“Our global economy relies on hundreds of millions of workers who do their jobs under extreme environmental conditions, and now we are exploring ways to apply the Internet of Things and cognitive computing to help organizations prevent accidents and to keep their employees safer,” said Harriet Green, general manager, IBM Watson IoT, Commerce and Education. “We use the IoT to gather, integrate and analyze sensor data from wearable devices. When coupled together with innovative cognitive capabilities and data from important external sources such as the environment and weather, it creates enormous potential for better managing health, wellness and safety to truly help transform the way these vital workers perform their jobs.”
Chip-architecture breakthrough accelerates path to exascale computing; helps computers tackle complex, cognitive tasks such as pattern recognition sensory processing
The scalable platform will process the equivalent of 16 million neurons and 4 billion synapses and consume the energy equivalent of a hearing-aid battery – a mere 2.5 watts of power. Based on a breakthrough neurosynaptic computer chip called IBM TrueNorth, the scalable platform will process the equivalent of 16 million neurons and 4 billion synapses and consume the energy equivalent of a hearing aid battery – a mere 2.5 watts of power. The brain-like, neural network design of the IBM Neuromorphic System is able to infer complex cognitive tasks such as pattern recognition and integrated sensory processing far more efficiently than conventional chips.
A team of scientists from Arizona State University’s Biodesign Institute and IBM’s T.J. Watson Research Center have developed a prototype DNA reader that could make whole genome profiling an everyday practice in medicine.
“Our goal is to put cheap, simple and powerful DNA and protein diagnostic devices into every single doctor’s office,” said Stuart Lindsay, an ASU physics professor and director of Biodesign’s Center for Single Molecule Biophysics. Such technology could help usher in the age of personalized medicine, where information from an individual’s complete DNA and protein profiles could be used to design treatments specific to their individual makeup.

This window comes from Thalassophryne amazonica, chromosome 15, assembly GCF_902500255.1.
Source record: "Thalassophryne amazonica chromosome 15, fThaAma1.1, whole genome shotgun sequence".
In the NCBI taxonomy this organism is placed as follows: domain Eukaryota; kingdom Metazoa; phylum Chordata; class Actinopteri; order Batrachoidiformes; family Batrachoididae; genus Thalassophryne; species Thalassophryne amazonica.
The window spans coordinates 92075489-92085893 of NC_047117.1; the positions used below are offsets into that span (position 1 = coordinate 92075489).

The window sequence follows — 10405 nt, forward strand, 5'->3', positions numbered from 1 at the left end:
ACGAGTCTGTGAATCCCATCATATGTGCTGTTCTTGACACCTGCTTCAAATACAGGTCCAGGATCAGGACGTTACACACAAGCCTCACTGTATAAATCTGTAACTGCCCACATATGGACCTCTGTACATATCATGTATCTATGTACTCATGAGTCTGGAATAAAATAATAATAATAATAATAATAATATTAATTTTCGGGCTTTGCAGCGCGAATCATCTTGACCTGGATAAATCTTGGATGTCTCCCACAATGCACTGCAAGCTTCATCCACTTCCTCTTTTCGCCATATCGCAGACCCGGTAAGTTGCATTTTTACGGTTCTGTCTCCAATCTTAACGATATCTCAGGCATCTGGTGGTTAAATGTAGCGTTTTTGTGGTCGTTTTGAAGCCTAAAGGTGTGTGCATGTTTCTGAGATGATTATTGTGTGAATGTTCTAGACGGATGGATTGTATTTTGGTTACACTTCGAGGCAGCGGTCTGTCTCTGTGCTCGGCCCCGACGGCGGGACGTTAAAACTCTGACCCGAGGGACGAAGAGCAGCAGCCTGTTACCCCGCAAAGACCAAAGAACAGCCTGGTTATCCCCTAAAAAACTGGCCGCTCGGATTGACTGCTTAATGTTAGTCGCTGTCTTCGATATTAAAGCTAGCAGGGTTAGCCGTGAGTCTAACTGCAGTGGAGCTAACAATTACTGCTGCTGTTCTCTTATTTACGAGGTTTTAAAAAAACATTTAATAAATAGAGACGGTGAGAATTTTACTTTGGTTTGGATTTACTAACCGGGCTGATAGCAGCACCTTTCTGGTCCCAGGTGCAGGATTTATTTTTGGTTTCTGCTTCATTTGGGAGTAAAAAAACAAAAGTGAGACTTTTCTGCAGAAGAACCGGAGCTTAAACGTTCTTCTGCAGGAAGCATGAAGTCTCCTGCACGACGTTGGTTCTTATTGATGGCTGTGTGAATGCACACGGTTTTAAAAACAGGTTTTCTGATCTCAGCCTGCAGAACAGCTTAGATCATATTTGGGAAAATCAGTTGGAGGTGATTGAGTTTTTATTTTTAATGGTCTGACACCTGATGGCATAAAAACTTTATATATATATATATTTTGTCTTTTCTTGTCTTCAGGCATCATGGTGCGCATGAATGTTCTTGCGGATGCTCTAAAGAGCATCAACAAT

Such game-changing technology is needed to make genome sequencing a reality. The current hurdle is to do so for less than $1,000, an amount for which insurance companies are more likely to provide reimbursement.
In their latest research breakthrough, the team fashioned a tiny, DNA reading device a thousands of times smaller than width of a single human hair.
The device is sensitive enough to distinguish the individual chemical bases of DNA (known by their abbreviated letters of A, C, T or G) when they are pumped past the reading head.
Proof-of-concept was demonstrated, by using solutions of the individual DNA bases, which gave clear signals sensitive enough to detect tiny amounts of DNA (nanomolar concentrations), even better than today’s state-of-the-art, so called next-generation DNA sequencing technology.